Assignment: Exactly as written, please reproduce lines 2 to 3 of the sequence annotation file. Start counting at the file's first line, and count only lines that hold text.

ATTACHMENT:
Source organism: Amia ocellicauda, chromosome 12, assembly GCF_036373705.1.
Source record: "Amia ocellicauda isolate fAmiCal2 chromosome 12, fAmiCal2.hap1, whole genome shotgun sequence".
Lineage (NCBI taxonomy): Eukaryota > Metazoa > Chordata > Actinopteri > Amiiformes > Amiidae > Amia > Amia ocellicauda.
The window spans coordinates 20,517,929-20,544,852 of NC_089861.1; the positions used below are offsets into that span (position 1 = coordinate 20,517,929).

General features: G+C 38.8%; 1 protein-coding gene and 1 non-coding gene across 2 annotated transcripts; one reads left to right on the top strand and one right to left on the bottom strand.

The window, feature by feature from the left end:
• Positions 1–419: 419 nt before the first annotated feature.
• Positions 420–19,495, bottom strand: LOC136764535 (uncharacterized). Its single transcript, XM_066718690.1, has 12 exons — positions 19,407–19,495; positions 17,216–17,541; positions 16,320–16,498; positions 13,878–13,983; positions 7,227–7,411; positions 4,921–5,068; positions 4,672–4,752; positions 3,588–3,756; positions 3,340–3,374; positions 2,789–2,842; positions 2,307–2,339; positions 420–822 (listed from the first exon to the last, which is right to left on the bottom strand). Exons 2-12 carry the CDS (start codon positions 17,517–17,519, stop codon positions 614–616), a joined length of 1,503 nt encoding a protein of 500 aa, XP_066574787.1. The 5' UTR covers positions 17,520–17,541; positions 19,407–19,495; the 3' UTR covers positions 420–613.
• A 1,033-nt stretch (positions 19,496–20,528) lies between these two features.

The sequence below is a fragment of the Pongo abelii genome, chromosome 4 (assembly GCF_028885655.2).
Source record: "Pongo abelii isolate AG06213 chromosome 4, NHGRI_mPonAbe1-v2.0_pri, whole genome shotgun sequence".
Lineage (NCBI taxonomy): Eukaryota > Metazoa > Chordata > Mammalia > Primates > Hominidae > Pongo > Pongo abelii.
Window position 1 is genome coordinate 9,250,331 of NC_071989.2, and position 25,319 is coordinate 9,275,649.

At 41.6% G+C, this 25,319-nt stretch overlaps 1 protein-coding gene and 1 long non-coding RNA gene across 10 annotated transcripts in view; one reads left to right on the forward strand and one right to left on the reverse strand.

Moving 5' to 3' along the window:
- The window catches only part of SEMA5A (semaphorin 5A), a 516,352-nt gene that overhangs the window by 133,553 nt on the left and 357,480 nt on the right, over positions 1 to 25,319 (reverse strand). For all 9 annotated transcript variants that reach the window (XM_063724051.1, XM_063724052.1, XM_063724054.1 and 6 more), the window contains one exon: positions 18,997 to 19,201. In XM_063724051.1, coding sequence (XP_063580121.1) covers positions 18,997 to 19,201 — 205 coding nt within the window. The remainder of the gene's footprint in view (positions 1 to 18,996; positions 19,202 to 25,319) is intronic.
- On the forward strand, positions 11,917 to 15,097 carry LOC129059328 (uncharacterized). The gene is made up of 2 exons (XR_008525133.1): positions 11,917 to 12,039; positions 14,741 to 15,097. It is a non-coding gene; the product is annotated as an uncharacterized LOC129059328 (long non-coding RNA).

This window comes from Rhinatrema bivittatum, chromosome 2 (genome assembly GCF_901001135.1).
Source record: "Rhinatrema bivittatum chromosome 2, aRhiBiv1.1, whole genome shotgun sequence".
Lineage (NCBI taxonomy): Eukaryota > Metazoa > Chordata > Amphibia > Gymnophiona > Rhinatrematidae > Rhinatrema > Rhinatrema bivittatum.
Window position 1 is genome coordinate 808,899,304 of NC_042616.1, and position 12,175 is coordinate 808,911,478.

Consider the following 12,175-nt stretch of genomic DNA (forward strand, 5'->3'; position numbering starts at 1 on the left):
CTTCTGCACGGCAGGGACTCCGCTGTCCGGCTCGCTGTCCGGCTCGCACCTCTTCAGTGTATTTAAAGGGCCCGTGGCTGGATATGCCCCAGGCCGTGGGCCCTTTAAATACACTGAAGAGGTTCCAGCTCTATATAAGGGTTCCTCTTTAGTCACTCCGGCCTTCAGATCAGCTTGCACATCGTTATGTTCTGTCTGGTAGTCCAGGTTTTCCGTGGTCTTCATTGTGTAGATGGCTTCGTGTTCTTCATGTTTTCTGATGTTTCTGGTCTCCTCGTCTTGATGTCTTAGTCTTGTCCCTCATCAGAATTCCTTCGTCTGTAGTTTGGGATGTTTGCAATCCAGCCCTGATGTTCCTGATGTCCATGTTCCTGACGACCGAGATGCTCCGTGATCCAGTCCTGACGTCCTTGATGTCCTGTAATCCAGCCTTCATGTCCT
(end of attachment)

Source record: "Amia ocellicauda isolate fAmiCal2 chromosome 12, fAmiCal2.hap1, whole genome shotgun sequence".
Lineage (NCBI taxonomy): Eukaryota > Metazoa > Chordata > Actinopteri > Amiiformes > Amiidae > Amia > Amia ocellicauda.